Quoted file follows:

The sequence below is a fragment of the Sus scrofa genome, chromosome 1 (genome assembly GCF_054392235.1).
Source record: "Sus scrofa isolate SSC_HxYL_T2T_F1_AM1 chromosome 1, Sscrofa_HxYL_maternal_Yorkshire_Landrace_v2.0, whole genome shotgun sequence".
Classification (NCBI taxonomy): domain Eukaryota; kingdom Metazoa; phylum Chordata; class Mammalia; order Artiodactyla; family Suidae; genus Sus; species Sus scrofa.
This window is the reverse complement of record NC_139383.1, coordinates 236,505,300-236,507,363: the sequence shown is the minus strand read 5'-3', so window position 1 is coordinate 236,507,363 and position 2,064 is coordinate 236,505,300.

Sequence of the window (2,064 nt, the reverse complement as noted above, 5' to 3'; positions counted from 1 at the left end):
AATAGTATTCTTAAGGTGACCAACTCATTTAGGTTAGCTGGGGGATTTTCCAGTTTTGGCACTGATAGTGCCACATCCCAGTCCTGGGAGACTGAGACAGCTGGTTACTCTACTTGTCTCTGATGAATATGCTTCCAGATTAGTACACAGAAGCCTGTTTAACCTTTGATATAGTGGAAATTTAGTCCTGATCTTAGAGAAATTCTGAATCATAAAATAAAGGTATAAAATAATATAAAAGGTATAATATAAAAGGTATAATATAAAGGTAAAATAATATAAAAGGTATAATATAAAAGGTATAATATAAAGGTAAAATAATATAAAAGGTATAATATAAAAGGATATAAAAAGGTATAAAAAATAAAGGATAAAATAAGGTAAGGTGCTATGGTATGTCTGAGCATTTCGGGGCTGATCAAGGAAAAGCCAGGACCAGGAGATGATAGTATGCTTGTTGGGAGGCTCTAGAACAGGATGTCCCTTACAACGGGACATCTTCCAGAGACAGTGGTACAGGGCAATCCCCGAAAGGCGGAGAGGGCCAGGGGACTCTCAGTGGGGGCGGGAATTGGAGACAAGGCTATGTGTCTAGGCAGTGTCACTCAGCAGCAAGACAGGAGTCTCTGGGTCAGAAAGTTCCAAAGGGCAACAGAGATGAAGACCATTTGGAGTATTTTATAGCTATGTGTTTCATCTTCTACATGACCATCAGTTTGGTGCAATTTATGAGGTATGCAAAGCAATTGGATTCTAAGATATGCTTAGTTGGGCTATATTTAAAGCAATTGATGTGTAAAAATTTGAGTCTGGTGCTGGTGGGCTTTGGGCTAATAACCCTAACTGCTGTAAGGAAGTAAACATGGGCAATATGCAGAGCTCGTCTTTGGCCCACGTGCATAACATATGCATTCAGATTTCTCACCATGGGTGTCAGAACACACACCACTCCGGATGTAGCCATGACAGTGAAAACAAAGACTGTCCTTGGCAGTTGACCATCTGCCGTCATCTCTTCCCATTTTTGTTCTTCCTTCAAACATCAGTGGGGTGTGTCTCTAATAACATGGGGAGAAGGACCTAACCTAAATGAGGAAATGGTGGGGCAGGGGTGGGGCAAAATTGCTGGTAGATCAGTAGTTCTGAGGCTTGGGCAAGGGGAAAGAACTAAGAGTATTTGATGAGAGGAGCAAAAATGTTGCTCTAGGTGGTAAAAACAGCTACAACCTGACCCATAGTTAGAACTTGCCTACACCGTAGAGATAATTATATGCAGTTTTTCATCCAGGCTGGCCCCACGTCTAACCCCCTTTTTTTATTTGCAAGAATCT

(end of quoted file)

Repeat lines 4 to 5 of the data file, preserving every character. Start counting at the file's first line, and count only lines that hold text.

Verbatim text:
This window is the reverse complement of record NC_139383.1, coordinates 236,505,300-236,507,363: the sequence shown is the minus strand read 5'-3', so window position 1 is coordinate 236,507,363 and position 2,064 is coordinate 236,505,300.

Sequence of the window (2,064 nt, the reverse complement as noted above, 5' to 3'; positions counted from 1 at the left end):